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The story aired many months later, at less than its original length, between stories that apparently reflected a better understanding of the audience. During my time at Dateline, I did plenty of stories that led the broadcast and many full hours that were heavily promoted on the network. But few if any of my stories were more tragic, or more significant in news value, than this investigation into the Connecticut prison system.

Networks have so completely abandoned the mission of reporting the news that someone like entrepreneur Charles Ferguson, who sold an Internet software company to Microsoft in 1996 [and whose writing has appeared in this magazine; see “What’s Next for Google,” January 2005 –Ed.], can spend $2 million of his own money to make an utterly unadorned documentary about Iraq and see it become an indie hit. ­Ferguson’s No End in Sight simply lays out, without any emotional digressions or narrative froth, how the U.S. military missed the growing insurgency. The straightforward questions and answers posed by this film are so rare in network news today that they seem like an exotic, innovative form of cinema, although they’re techniques that belong to the Murrow era. In its way, Ferguson’s film is as devastating an indictment of network television as it is of the Bush administration.

Even when the networks do attempt to adopt new technology, they’re almost as misguided as when they don’t. As the nation geared up for the invasion of Iraq back in 2002 and 2003, NBC seemed little concerned with straightforward questions about policy, preparedness, and consequences. It was always, on some level, driven by the unstated theme of 9/11 payback, and by the search for the emotional center of the coming conflict. From the inside, NBC’s priority seemed to be finding–and making sure the cameras were aimed directly at–the September 11 firefighters of the coming Iraq invasion: the soldiers. To be certain, the story of the troops was newsworthy, but as subsequent events would reveal, focusing on it so single-­mindedly obscured other important stories.

In 2002 and 2003, NBC news spent enormous amounts of time and money converting an army M88 tank recovery vehicle into an armored, mobile, motion-stabilized battlefield production studio. The so-called Bloom-mobile, named for NBC correspondent David Bloom, brought a local, Live-at-5, “This is London” quality to armed conflict. Using a microwave signal, the new vehicle beamed pictures of Bloom, who was embedded with the Third Infantry Division, from the Iraqi battlefield to an NBC crew a few miles behind, which in turn retransmitted to feed via satellite to New York, all in real time. While other embeds had to report battlefield activities, assemble a dispatch, and then transport it to a feed point at the rear of the troop formation, Bloom could file stories that were completely live and mostly clear. He became a compelling TV surrogate for all the soldiers, and demand for his “live shots” was constant.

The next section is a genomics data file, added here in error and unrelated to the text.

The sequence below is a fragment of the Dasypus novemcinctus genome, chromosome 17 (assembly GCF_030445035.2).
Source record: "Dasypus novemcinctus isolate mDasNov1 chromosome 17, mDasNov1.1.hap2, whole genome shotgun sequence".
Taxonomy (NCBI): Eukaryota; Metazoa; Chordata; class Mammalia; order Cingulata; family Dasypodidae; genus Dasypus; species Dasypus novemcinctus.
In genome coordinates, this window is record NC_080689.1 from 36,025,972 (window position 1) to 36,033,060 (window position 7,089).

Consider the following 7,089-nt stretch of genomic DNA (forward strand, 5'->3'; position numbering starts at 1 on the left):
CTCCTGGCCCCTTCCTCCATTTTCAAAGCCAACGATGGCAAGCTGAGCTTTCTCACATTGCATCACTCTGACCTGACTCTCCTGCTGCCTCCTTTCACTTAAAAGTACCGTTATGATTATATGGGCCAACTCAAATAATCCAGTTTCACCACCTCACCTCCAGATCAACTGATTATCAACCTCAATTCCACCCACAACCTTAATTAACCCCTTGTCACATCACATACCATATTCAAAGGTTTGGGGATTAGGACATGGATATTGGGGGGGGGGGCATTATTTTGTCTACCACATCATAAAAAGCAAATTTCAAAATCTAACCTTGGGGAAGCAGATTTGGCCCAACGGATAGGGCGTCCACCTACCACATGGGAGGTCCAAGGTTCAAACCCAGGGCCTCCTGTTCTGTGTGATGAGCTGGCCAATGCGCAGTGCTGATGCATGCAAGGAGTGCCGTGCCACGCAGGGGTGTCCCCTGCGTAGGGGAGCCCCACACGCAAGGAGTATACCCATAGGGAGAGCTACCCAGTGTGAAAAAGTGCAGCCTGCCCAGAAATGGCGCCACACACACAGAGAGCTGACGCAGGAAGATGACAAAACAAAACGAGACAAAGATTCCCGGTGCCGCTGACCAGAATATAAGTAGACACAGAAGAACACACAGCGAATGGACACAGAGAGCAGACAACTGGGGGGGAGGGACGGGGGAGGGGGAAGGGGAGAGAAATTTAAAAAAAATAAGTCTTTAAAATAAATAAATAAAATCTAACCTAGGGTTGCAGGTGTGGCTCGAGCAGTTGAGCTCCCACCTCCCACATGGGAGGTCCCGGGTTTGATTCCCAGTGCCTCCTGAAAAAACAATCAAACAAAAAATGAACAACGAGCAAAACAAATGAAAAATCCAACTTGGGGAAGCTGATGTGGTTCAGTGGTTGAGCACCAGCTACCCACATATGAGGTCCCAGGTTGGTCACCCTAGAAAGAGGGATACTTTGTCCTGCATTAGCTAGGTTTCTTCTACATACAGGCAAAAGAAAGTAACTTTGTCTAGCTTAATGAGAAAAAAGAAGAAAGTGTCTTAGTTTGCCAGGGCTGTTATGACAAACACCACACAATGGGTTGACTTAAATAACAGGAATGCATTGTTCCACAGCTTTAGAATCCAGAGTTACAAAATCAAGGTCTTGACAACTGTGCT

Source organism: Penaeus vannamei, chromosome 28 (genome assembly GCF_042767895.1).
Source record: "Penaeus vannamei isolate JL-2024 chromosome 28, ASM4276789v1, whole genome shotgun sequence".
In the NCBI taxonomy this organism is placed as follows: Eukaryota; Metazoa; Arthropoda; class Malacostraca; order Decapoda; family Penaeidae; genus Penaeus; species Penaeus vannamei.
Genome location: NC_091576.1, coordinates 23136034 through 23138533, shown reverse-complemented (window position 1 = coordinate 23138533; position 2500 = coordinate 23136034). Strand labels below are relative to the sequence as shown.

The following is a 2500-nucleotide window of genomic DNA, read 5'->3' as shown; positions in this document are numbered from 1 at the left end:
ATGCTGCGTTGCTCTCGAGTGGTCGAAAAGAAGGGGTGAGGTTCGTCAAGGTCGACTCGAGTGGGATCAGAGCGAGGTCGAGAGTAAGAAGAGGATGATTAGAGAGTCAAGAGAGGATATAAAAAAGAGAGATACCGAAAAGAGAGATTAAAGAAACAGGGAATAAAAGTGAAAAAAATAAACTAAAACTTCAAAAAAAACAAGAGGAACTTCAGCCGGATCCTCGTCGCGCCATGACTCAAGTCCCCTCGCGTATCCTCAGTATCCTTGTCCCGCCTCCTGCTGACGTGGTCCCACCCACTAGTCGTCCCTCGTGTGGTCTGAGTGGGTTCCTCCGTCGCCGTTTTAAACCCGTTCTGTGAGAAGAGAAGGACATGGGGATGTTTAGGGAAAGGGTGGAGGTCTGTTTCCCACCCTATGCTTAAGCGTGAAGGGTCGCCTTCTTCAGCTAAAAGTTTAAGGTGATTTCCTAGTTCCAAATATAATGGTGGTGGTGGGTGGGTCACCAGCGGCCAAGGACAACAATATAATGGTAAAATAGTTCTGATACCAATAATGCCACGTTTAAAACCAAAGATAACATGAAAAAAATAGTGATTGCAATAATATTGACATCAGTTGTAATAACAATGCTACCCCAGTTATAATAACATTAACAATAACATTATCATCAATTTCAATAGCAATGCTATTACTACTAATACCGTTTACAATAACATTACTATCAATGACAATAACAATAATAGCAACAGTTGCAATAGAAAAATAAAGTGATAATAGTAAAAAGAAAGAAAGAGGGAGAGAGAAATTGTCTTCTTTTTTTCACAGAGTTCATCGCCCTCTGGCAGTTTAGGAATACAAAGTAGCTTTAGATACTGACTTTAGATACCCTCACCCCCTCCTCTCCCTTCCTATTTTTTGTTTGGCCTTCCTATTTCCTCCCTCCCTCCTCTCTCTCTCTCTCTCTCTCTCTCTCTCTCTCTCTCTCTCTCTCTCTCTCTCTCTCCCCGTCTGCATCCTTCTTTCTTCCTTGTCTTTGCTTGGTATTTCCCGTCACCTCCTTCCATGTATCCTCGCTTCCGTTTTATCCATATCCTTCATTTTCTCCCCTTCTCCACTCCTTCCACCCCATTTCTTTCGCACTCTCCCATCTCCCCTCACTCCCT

But Bloom’s success in conveying to the viewing audience the visual (and emotional) experiences of the advancing troops also meant that he was tethered to his microwave transmitter and limited in his ability to get a bigger picture of the early fight. Tragically, Bloom died of a deep-vein blood clot. The expensive Bloom-mobile remote transmitter eventually came home and spent time ghoulishly on display outside 30 Rockefeller Center. It was used once or twice to cover hurricanes in the fall of 2004, to little success, and was eventually mothballed. The loss of one of NBC’s most talented journalists was folded into the larger emotional narrative of the war and became a way of conveying, by implication, NBC’s own casualty count in the war effort.

The focus on gadgetry meant once again that the deeper story about technology and the war was missed. Technology was revolutionizing war reporting by enabling combat soldiers to deliver their own dispatches from the field in real time. In 2004, I pitched Dateline on the story of how soldiers were creating their own digital networks and blogging their firsthand experiences of the war. The show passed. My story appeared in Wired a year later.

Six Sigma in the Newsroom
Perhaps the biggest change to the practice of journalism in the time I was at NBC was the absorption of the news division into the pervasive and all-consuming corporate culture of GE. GE had acquired NBC back in 1986, when it bought RCA. By 2003, GE’s managers and strategists were getting around to seeing whether the same tactics that made the production of turbine generators more efficient could improve the production of television news. This had some truly bizarre consequences. To say that this Dateline correspondent with the messy corner office greeted these internal corporate changes with self-destructive skepticism is probably an understatement.

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Credit: Sean McCabe

Tagged: Communications

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